So would most footballers run the real risk of being relegated to earn a massive pay raise by joining Newcastle in January?
Yes, of course they would. Because money is king – in football as in everything else.
Turn down the chance of a massive contract in the New Year and you may never get the chance again.
Newcastle are not expected to stand still for long. If they’re upset with you in January, they could avoid relegation and move on to bigger and better things by next summer.
Then you may have lost the best chance you ever had to protect your family’s future.
I’m sick of hearing that one footballer or another has moved “for the money”. As if that wasn’t a major motivation for anyone moving their workplace.
Like most people, I watched the Weird and Wonderful Squid Game on Netflix.
For the uninitiated, this is a bunch of indebted people willing to risk their lives for a bunch of money.
SPECIAL BET – GET MAN UTD TO BEAT MAN CITY AT 70/1
And while this is a crazy, wacky, brutal story, it basically works because we all accept the rule of thumb – that most people are heavily motivated by money.
Now I’m not comparing signing for Newcastle to being in Squid Game – and playing in the Championship isn’t a death sentence, I can assure you!
But most players would take a huge pay rise to sign for the richest club in the world even if they know relegation is a real possibility – it’s a calculated risk.
Especially since it is a monumental club, rather than a smaller one that has suddenly been enriched with new owners.
If I imagine that my young self is put in this position, I would have liked to join Newcastle. I wish I was the next Alan Shearer.
Because while there has been a lot of talk that Geordie fans are tough and demanding, there is also a lot of warmth and love for the players if they are successful there.
And the players all have an ego. Newcastle are currently six points behind on safety and by January they could be even further behind.
But if you’re a good player, you’ll always want to make a difference.
Many current Newcastle players may know deep in their hearts that, if things go as planned for the club, they won’t be good enough to make the first team in a year or two.
But that won’t affect the way they play because, believe me, very few footballers think a year or two later.
It’s a short-term deal now. I was an exception to the rule by spending ten years in Watford.
Very few stay that long, and players will only ever think about the next six or 12 months. You don’t make long term plans in this game.
So they won’t think, “I’m not going to be part of this new project for long.”
They will know that their performance levels for the rest of the season can decide what kind of movement they can get next.
Or maybe, if they excel, they’ll be part of Newcastle’s rise for a bit longer.
I don’t think Newcastle have a bad team at all. Players like Callum Wilson, Allan Saint Maximin and Jonjo Shelvey are real talents – and they stayed on their feet quite comfortably last season, thanks to a solid finish.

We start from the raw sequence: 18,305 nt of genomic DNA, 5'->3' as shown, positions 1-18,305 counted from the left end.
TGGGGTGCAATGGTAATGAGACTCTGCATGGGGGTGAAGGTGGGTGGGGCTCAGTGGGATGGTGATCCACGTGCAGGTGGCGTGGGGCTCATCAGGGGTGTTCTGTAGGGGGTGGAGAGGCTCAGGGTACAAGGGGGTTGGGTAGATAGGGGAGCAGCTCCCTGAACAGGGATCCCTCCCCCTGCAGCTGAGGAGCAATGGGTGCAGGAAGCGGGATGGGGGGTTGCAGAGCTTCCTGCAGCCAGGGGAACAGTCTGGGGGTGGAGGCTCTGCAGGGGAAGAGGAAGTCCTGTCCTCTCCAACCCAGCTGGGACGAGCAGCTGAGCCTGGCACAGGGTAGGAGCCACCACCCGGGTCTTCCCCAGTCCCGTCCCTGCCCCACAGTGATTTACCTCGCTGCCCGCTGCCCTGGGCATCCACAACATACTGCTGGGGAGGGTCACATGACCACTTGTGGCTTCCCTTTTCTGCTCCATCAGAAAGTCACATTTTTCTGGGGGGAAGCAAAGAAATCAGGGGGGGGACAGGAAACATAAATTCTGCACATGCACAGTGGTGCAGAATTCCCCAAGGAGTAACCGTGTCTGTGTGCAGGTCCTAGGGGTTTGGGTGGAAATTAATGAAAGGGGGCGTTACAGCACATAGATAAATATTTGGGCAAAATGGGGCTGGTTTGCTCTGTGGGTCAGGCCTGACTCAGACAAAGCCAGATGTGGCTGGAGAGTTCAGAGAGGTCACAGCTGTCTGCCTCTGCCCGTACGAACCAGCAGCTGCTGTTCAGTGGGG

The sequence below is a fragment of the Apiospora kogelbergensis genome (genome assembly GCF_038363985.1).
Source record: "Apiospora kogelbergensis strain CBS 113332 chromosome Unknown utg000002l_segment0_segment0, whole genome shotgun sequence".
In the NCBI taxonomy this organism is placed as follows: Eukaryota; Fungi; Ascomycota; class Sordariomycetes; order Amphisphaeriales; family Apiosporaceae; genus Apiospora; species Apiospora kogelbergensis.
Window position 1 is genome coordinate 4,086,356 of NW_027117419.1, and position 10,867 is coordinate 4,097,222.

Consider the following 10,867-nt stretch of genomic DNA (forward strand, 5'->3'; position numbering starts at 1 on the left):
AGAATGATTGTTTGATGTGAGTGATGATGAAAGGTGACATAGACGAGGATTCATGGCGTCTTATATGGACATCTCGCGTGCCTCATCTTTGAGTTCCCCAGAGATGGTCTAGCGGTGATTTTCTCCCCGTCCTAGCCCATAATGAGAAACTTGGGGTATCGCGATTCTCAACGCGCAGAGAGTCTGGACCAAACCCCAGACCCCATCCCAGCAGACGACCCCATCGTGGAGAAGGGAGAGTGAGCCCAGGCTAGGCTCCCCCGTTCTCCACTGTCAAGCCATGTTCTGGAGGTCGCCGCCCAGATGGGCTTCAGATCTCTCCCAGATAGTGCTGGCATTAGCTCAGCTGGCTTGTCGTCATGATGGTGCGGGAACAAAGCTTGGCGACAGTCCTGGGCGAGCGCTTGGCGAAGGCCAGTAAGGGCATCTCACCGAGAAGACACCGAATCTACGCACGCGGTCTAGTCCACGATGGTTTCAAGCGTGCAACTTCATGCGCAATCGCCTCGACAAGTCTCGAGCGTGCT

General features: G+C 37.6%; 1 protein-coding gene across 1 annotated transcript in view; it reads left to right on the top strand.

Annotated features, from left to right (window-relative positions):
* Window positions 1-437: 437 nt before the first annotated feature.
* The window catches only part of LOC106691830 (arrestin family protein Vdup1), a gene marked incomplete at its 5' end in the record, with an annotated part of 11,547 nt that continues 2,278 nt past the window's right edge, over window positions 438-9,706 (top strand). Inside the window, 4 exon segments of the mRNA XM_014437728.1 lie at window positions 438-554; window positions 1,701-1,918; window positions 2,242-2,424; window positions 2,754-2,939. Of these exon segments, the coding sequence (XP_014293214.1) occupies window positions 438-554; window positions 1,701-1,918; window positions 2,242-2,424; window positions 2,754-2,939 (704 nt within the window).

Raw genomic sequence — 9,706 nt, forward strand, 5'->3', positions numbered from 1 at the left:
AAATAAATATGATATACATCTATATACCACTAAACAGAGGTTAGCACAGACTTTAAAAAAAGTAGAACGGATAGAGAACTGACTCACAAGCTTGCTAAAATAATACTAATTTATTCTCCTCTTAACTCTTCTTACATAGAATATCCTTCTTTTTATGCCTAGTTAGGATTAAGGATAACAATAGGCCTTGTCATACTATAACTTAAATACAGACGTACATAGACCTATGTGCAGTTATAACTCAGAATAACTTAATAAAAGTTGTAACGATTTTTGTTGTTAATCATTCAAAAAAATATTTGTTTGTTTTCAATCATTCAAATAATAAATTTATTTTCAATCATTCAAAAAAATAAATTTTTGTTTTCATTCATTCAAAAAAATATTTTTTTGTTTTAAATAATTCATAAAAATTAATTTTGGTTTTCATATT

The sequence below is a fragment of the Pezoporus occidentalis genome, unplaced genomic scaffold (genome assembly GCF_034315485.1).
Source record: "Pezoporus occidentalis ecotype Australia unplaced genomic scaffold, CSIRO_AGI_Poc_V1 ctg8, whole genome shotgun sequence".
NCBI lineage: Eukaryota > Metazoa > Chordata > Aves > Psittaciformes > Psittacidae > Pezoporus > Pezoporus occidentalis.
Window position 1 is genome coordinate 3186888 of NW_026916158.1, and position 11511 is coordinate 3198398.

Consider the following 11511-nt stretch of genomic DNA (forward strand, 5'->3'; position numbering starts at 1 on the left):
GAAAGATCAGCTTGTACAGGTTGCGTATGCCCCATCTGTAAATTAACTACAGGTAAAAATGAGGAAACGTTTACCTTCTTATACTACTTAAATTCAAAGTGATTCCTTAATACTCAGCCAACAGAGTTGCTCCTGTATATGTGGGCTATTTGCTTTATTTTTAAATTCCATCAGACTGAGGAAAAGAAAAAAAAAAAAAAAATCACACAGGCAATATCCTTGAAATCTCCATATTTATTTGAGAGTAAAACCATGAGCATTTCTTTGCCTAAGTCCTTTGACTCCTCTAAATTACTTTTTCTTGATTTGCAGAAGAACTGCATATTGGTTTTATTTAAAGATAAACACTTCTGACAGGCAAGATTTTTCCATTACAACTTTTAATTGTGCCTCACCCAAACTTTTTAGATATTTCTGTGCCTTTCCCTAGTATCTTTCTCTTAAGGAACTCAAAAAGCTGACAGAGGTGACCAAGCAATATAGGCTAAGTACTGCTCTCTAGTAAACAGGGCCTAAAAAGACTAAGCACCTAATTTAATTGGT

They just need more structure and identity.
Newcastle are expected to avoid relegation again, especially as they are sure to strengthen in January.
But the next few weeks are crucial for them – especially their next three home league games against Brentford, Norwich and Burnley.
Win two or three of them and things start to look rosier. If they don’t, then they have a horrible series of devices leading up to the New Year and the situation could turn grim.
Whatever happens, there will be no immediate transformation and instant success.
Eddie Howe would be an interesting appointment as a manager – he had a reputation for producing good passing football at Bournemouth which will appeal to Toon’s army.
But I’m not sure they have the players on this team to play at the back.
They will have to sign central defenders and full or full backs with an attacking spirit.
Longer term, it will be years, not months, before Newcastle can attract real elite players.
Much of this has to do with their training ground, which falls short of modern Premier League standards.
In elite sport, from the Premier League to the NFL, from the NBA to Formula 1, infrastructure is essential.
I’m sure a lot of people underestimate the importance of the training ground. But as a footballer, this is where you spend the vast majority of your professional life and this environment is crucial for how you feel and how you play.
The quality of the facilities and support staff – from masseuses to sports scientists and dieticians – is essential in attracting world-class players.
Newcastle new owners know that building a new training center is a top priority.
But, in the short term, they will attract very good players with a lot of money.
?? Read our Live blog on football news for the latest rumors, gossip and closed deals